Utility crews have been working since last summer to relocate utilities in anticipation of the Johnson Drive rebuild in 2014.The total cost to the City of Mission for the extensive street projects on Martway and Johnson Drive extending into 2014 have dropped substantially in the last several months.Between May and November, the total cost to the city on both projects has been lowered as the Martway construction actually wrapped up and the Johnson Drive project, which will run through next summer, took construction bids last week.The initial Johnson Drive construction bid came in nearly $684,000 less than the engineer’s estimate. Some additional subcontracts will be awarded in January that will round out the bids. The city had already seen its costs drop from May estimates, mostly as a result of increased participation from Johnson County road funds. That accounted for the bulk of a $1.6 million reduction in what the city is expected to pay.The Johnson Drive rehabilitation, including a significant storm water project, still will cost approximately $10 million, but the city’s share is expected to be less than $4.5 million. The Martway project, which concluded this summer, cost about $300,000 less than predicted in May for a total of just under $3.3 million. The city’s share was less than $1.3 million.The Johnson Drive cost estimates had been a point of concern at city council meetings because the cost of acquiring easements and right of way access for sidewalks, parking and roadway were approximately double early estimates. The council defeated a resolution to increase the project funding based on the May estimates.In some cases the city did not own easements, going back decades, for sections that are part of the street. In a twist on that scenario, it was discovered that the city easement actually extended into the Verizon building. That is being corrected by vacating the easement for the building owner.The Johnson Drive project will rebuild the street from storefront to storefront next summer. Utility work in preparation for the project has been under way for months.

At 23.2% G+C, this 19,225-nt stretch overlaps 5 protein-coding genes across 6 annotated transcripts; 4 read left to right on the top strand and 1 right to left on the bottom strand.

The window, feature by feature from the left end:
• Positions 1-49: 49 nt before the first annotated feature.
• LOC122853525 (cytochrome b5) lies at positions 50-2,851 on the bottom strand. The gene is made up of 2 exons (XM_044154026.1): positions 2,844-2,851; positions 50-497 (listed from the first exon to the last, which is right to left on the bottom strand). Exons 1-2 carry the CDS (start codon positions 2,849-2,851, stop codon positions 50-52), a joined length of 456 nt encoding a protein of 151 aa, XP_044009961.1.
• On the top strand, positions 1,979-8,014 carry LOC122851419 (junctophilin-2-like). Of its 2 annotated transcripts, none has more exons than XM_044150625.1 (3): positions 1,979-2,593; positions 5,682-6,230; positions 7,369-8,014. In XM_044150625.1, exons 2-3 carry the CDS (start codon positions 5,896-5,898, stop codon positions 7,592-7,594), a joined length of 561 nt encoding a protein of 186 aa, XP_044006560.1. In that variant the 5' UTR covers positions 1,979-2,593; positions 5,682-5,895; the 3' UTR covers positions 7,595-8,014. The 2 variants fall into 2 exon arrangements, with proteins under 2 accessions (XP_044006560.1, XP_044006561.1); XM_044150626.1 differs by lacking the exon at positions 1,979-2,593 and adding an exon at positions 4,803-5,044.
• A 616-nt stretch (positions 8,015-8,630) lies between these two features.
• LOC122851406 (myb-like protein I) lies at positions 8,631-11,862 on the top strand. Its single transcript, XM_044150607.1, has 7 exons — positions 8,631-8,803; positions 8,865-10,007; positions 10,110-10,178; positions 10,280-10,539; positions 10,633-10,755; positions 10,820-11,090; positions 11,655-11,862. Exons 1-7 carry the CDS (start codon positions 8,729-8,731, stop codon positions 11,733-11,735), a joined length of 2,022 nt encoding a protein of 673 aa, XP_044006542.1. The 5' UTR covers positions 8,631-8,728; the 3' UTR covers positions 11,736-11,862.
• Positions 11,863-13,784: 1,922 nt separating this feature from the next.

Henry Fortunato doing what he does often – walking. Photo courtesy of Ann Dean Photo.Henry Fortunato walks.He walks miles each day. He has walked across Kansas.Now he wants to give others the chance not only to exercise their bodies while walking, but to exercise their minds as well, and get a sense of the history of Johnson County. On June 4, National Trails Day, Fortunato will unveil four sets of new outdoor exhibit panels featuring original historical narratives about the derivation of the names of the streets that cross or intersect with the Indian Creek Trail as it runs through Overland Park.[pullquote]Indian Creek Interpretive Signage ProjectUnveiling 9 a.m. to noon June 4Roe Park 10400 Roe Ave.[/pullquote]Two of the first four panels feature stories that are specific to northeast Johnson County. One tells the history of the Roe family – a name embedded in NEJC – and another the history of the Shawnee Indian Mission.The four panels, which will be shown at Roe Park, 10400 Roe Ave., are the first four of a contemplated 15 to 20 new exhibit panels. The project brings together history, hiking and health and wellness, Fortunato said. The panels are developed by Fortunato’s Sunflower Republic LLC working with the Johnson County Museum.Many people will know Fortunato as the former public affairs director of the Kansas City Library who brought an intense and rich programming schedule to the library. Before his nine years at the library, he already had immersed himself in a major history project, developing the history of the University of Kansas – a project still accessible.Fortunato grew up on New York’s Long Island, went to Georgetown University and worked as a magazine editor in Washington, D.C. before a corporate communications job brought him to Kansas. After leaving that job, he began walking every morning on the Indian Creek Trail near his home, thinking about what he would do next at age 42. “The light bulb went on,” Fortunato said, and he headed to KU for a master’s in American history. “I got hooked on Kansas as a really interesting place. I fell in love with Kansas.”“I have this vision of Kansas being a place where people can go for great walks,” Fortunato said.The June 4 event begins at 9 a.m. with refreshments and remarks at the park where the panels will be on display. Historian Bill Worley will portray the Rev. Thomas Johnson, the founder of the Shawnee Indian Mission and the namesake of Johnson County. The event includes two guided three-mile loop walks along the Indian Creek Trail starting at 10 a.m.The Indian Creek Trail Interpretive Signage Project is intended to enhance the trail experience by providing engaging commentary illustrated with old photographs and other archival images to examine the history of Johnson County.“The Indian Creek Trail,” Fortunato said, “is about to be transformed from a walk through Anywhere, USA into a hike through history.”The panel on the Roes.The Mission and Roe panels will be two of the four displayed on June 4.